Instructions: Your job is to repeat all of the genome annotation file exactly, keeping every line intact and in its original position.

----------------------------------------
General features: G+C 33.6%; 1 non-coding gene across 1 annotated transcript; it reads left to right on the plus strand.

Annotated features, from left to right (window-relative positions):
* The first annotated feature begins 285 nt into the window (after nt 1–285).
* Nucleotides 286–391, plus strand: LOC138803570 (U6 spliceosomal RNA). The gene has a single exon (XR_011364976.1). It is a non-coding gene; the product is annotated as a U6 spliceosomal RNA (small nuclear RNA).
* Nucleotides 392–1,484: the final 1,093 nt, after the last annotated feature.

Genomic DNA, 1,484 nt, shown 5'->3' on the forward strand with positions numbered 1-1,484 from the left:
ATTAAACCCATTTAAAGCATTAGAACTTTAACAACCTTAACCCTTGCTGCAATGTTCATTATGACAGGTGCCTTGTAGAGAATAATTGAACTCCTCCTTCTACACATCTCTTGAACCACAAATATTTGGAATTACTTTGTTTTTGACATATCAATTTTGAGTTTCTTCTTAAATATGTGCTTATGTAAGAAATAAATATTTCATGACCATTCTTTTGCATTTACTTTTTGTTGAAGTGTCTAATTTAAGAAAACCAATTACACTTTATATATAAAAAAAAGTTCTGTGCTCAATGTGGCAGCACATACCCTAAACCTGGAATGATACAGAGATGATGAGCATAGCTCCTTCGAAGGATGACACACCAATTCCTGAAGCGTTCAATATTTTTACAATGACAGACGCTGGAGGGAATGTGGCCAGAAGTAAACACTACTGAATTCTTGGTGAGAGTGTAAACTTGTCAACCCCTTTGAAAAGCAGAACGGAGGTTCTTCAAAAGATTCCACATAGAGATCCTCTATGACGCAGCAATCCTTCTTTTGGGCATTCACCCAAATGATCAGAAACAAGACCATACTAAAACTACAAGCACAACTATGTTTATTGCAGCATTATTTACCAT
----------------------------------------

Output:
General features: G+C 33.6%; 1 non-coding gene across 1 annotated transcript; it reads left to right on the plus strand.

Annotated features, from left to right (window-relative positions):
* The first annotated feature begins 285 nt into the window (after nt 1–285).
* Nucleotides 286–391, plus strand: LOC138803570 (U6 spliceosomal RNA). The gene has a single exon (XR_011364976.1). It is a non-coding gene; the product is annotated as a U6 spliceosomal RNA (small nuclear RNA).
* Nucleotides 392–1,484: the final 1,093 nt, after the last annotated feature.

Genomic DNA, 1,484 nt, shown 5'->3' on the forward strand with positions numbered 1-1,484 from the left:
ATTAAACCCATTTAAAGCATTAGAACTTTAACAACCTTAACCCTTGCTGCAATGTTCATTATGACAGGTGCCTTGTAGAGAATAATTGAACTCCTCCTTCTACACATCTCTTGAACCACAAATATTTGGAATTACTTTGTTTTTGACATATCAATTTTGAGTTTCTTCTTAAATATGTGCTTATGTAAGAAATAAATATTTCATGACCATTCTTTTGCATTTACTTTTTGTTGAAGTGTCTAATTTAAGAAAACCAATTACACTTTATATATAAAAAAAAGTTCTGTGCTCAATGTGGCAGCACATACCCTAAACCTGGAATGATACAGAGATGATGAGCATAGCTCCTTCGAAGGATGACACACCAATTCCTGAAGCGTTCAATATTTTTACAATGACAGACGCTGGAGGGAATGTGGCCAGAAGTAAACACTACTGAATTCTTGGTGAGAGTGTAAACTTGTCAACCCCTTTGAAAAGCAGAACGGAGGTTCTTCAAAAGATTCCACATAGAGATCCTCTATGACGCAGCAATCCTTCTTTTGGGCATTCACCCAAATGATCAGAAACAAGACCATACTAAAACTACAAGCACAACTATGTTTATTGCAGCATTATTTACCAT